Maybe the End of the World Won’t Be So Bad

The Last Policeman trilogy by Ben H. Winters

Wired review
With the latest climate change report out, we’re not sure whether this will lead to a boost in the sales of apocalyptic fiction or a downturn. If you’re in the mood for some beautiful meditations on the meaning of life and work against a background of a fading earth, you probably thought you couldn’t do better than the Nevil Shute’s 1957 post-apocalyptic classic On the Beach. And it was hard to beat for decades. While we still recommend it, the genre has become a magnet for talented, literary fiction writers—you’ll find the “Best of” lists each year always have a couple of novels that fall into this category (we covered American War in our Summer 2018 list).

Ben Winters’ trilogy, The Last Policeman, Countdown City, and World of Trouble, starts as your basic detective novel. Our hero, newly promoted to detective in light of a spate of recent resignations and departmental suicides, thinks something is fishy about this particular suicide. Concord, New Hampshire—like everywhere else—has been impacted by the news of earth’s impending demise. An asteroid, Maia, is on track to hit in October and wipe out all life. So, technically, this trilogy is pre-apocalyptic, if you usually just can’t face life after the fall.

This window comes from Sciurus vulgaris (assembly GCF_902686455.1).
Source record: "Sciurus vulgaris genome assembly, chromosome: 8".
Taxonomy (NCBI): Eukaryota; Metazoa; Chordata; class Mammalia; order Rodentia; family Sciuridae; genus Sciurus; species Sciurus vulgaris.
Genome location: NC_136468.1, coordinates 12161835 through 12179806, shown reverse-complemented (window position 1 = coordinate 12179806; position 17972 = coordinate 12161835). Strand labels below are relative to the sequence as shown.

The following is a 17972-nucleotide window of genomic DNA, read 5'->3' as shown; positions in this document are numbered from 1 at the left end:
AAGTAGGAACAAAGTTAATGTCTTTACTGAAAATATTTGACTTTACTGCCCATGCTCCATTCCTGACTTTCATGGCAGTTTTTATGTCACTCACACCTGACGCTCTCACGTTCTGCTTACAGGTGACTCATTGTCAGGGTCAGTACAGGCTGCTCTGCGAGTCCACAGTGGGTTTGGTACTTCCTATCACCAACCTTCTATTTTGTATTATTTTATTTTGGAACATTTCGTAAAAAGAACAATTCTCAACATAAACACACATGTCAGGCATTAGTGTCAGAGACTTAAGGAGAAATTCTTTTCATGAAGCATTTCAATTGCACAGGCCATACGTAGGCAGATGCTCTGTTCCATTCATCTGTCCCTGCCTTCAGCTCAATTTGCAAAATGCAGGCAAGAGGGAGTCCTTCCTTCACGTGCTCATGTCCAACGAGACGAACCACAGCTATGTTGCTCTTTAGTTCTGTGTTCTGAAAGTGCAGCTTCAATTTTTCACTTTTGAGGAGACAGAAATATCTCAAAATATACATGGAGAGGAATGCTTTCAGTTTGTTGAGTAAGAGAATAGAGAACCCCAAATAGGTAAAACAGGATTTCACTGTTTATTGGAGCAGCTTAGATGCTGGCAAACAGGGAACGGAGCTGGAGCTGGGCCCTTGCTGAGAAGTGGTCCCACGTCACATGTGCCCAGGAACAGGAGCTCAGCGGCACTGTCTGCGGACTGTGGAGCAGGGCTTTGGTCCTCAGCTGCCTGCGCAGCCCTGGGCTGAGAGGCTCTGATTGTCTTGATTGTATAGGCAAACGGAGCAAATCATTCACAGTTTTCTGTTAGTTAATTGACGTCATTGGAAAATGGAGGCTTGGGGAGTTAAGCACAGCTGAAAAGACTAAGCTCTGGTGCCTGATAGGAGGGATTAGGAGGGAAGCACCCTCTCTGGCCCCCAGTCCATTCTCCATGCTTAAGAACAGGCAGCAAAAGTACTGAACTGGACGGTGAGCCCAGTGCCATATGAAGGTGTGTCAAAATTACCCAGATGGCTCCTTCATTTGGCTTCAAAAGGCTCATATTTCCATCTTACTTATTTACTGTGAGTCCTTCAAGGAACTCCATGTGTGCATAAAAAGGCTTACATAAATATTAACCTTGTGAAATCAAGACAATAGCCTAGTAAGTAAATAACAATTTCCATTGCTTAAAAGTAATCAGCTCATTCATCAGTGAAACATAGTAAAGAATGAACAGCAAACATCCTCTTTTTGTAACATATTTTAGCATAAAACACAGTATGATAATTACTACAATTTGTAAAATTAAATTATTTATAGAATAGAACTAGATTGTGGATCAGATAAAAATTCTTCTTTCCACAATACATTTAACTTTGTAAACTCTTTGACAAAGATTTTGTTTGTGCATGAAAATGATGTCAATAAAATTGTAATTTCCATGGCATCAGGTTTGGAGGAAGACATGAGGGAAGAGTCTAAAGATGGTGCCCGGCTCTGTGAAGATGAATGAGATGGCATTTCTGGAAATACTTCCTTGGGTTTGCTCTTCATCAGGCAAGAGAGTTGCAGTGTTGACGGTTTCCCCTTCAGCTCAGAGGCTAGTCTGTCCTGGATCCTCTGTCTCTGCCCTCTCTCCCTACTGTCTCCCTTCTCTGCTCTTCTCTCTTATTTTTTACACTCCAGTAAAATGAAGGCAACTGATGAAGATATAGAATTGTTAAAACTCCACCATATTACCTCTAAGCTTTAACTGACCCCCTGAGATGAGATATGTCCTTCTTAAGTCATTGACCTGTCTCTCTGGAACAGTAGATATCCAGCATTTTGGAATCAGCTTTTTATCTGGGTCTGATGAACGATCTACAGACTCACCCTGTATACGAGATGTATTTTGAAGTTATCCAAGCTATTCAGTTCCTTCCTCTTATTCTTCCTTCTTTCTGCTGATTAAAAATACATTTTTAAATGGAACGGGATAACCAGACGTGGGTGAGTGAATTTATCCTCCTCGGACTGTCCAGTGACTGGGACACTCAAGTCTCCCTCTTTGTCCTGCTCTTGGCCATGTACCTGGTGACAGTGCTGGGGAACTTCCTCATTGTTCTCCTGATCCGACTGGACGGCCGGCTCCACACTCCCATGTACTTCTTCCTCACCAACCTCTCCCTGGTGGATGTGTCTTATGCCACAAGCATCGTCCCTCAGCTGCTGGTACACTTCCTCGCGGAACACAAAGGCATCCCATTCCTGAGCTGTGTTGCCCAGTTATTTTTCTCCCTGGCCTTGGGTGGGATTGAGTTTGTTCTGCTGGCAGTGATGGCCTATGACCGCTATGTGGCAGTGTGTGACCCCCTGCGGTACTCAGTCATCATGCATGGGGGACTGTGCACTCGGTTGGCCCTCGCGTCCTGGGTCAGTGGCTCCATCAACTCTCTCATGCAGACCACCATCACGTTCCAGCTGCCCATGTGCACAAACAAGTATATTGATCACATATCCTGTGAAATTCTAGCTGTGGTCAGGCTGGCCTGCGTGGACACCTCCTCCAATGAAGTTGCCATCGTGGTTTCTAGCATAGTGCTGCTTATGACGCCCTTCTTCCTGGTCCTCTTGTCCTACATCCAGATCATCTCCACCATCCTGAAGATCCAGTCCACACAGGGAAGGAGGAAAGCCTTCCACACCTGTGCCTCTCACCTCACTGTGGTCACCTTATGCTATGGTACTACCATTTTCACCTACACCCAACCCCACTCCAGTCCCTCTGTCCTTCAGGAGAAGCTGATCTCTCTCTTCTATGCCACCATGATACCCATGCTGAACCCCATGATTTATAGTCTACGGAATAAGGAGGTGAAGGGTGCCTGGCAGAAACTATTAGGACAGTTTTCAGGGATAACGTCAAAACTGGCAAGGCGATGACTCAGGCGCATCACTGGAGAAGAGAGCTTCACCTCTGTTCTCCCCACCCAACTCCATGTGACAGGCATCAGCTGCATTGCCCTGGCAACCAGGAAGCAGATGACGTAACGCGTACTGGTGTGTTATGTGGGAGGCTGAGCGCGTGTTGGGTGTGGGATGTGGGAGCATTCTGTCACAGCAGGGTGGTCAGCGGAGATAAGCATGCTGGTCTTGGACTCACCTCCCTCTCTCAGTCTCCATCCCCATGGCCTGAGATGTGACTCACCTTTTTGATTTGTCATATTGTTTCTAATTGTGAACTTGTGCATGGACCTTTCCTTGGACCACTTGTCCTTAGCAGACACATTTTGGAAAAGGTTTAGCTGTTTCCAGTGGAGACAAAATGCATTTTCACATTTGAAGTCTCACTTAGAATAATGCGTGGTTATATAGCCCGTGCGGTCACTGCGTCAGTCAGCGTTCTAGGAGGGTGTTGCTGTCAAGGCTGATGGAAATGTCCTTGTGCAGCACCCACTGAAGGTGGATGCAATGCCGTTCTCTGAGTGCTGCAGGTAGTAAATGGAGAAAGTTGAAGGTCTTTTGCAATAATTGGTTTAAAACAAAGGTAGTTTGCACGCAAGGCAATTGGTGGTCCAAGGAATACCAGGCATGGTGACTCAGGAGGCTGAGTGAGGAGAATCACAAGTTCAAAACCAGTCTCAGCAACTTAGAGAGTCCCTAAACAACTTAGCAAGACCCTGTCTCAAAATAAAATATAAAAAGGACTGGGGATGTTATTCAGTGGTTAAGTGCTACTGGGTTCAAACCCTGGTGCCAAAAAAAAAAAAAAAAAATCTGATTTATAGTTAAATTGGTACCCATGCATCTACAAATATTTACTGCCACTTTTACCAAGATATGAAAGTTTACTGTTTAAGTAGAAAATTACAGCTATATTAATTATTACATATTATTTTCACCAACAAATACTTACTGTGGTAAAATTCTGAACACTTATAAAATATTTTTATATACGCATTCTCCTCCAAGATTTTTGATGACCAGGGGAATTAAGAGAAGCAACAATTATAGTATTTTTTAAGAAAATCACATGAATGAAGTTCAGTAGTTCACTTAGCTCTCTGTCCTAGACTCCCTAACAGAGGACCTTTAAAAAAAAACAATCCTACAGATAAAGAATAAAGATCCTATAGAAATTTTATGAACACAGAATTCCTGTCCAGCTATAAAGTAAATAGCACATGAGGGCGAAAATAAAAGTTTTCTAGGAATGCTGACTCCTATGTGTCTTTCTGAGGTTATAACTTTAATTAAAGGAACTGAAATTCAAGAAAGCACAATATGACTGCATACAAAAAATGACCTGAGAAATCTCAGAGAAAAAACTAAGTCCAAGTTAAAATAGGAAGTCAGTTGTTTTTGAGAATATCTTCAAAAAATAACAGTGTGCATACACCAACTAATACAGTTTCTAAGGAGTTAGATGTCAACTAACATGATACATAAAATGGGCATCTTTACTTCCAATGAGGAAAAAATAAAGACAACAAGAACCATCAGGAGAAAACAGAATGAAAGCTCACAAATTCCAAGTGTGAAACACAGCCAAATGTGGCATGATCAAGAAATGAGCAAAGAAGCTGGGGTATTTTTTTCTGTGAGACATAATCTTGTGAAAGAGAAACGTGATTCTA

If you’re only going to have one case, it’s important to find out the truth. Like all noir detectives, Hank isn’t looking for an answer that’s going to bring anyone peace, but the work itself has honor and meaning, while it doesn’t look like anyone else’s approach to the end of the world has much to recommend itself. This is a beautiful series of books, written by a talented writer, and like many in the genre, is a reminder of what really matters about our work.